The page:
The road down is practically straight. Almost no curves, and drops about 2,500 metres in 25 kms, trucks struggling up are doing about 2 kph, I’m fanging it, ever warmer, ever closer to something warm and dry to wear and warm and wet to drink. As usual, fanatically precise planning left me travelling this most inhospitable bit of terrain with absolutely nothing! Que idiota!
The border for Chile is actually in the town of San Pedro de Atacama, I had been wondering since Jama where is the Chile frontera? As usually they’re close, and I was sweating on the thought of having to go back!! Aarrgghh. Anyway, not necessary and would have been impossible as they were closing the road we had just come in on to all traffic, the weather had closed in and it was impassible!!. We had just got thru’ in time!
Man, what a trip, the last three days have been an extraordinary experience, maybe it’s the full moon, and capping it off with this alpine crossing, just impossible to describe it, and I’m sure my puny photos will not capture 10% of the grandeur, the immensity, the colour, texture, feel of this astounding scenery.
We were off to see the geezers (4am start!) but why would we go all that way to see a bunch of old guys? Hahaha but yesterday arvo the mother of all electrical storms hit town, it never rains here, they say!..yeah right, it thundered and lighteninged and pissed down, the roads turned to mud, everywhere, we holed up in the plaza in an old building with beautiful stone arches framing the lightening, horizontal, vertical, forked, sheet, a classic tropical storm, and it turned out to be a bar, so all was not lost.
This morning we went out to find the famous swimming lake but 100 metres down the turn-off we had toretreat as the mud was more than anyone could handle, instead we went ot see the old fort above the town…it’s OK they said, only one river!…yeah, but we had to cross it 5 times!..one skinny little bridge with rocky ramparts you wouldn’t let your worst enema cross, then 5 water crossings, the chica we’d brought along walked thru’ to check depth (and sharks) the we’d fang it, water up to my freaking knees, steam off the motor fogging the sunnies, slipping and sliding, surging thru’..fantastic stuff.
Then the long climb up to the fort and then on to the monument, then back, getting ready for the river(s) crossing when someone told us of the ‘good’ road! Ha, round the twisting tracks at the back of the farmyards and voila, the main road back to town.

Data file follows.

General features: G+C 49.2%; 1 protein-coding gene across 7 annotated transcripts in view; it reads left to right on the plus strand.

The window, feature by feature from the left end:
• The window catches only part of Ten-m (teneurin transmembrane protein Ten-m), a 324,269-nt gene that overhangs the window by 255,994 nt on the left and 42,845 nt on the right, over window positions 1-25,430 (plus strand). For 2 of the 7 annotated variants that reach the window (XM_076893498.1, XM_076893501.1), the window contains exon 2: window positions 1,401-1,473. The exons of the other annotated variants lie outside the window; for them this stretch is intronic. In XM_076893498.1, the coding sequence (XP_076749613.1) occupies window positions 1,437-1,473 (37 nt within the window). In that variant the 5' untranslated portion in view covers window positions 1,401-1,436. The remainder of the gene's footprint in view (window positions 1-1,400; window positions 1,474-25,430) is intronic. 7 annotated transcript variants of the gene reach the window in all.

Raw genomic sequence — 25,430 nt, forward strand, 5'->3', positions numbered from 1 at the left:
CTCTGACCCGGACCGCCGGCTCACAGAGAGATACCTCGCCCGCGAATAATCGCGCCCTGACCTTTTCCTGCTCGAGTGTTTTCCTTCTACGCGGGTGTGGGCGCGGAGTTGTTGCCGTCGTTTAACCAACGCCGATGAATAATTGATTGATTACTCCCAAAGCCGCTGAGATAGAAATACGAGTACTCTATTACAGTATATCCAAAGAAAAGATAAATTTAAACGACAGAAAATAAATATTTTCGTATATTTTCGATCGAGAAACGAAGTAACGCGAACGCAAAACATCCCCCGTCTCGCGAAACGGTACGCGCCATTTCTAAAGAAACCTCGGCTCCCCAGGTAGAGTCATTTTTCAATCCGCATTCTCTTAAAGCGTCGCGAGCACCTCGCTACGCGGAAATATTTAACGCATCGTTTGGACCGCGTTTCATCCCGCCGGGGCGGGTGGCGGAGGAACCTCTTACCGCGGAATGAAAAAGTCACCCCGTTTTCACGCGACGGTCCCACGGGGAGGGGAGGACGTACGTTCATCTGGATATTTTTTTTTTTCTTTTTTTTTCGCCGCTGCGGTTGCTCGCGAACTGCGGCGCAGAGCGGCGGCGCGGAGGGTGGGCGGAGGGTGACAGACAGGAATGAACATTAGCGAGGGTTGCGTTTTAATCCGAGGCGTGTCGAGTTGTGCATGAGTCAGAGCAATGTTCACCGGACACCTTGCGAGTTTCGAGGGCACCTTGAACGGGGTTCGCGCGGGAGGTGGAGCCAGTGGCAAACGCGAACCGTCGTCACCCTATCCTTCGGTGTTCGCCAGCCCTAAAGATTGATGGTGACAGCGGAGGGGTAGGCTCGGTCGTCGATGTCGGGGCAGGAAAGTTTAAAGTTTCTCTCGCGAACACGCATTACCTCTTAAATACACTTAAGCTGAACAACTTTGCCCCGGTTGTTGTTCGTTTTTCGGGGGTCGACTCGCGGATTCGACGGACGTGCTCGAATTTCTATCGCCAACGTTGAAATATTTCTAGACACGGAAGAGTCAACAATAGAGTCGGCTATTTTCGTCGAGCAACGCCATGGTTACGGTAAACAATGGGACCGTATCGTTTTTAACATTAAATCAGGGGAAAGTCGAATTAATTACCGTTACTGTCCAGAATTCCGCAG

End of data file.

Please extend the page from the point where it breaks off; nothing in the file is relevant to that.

So, the plan was to head up into Bolivia from here but all the roads are closed and we could see much more cloud over the mountains today so who knows how long it will be? The coast is the other option but all the roads out are cut off today. Furthermore, we need gas and the only gas pump in town, at one of the hostels, is shut because the pump is broken, and, and, the mechanic comes from 300 lms away, and the road is cut!…so we could be here for a few days!
Here’s some more pix, sorry for the mix-ups in the scripts. And check out more at www.aventura2.com altho’ Raf couldn’t get his website to respond yesterday, maybe today it will be ok. I’ll let you know where to send the food parcels if it gets worse…I can hear the thunder starting again…all the locals are going berko, never been like this before! You gotta love it, last night the water went off at 8pm (but that’s always the case) and the power went out about 10pm, this little town, maybe a grid of 6 streets each way, dozens of tiny tourist crap shops, ‘atesanas’ stalls, cafes, bars, restaurants and fifty million tour operator places (this is the travellers mecca for the whole area) and its pitch dark, candles flickering in darkened window and door ways, the streets are crowded with hippies, trekkers, sand-boarders, local touts, animals, everyone drenched, mud up to your knees!!…we found a little pizza joint and settled in, bottle of red and pasta..Ha and now the rain has started again…merde!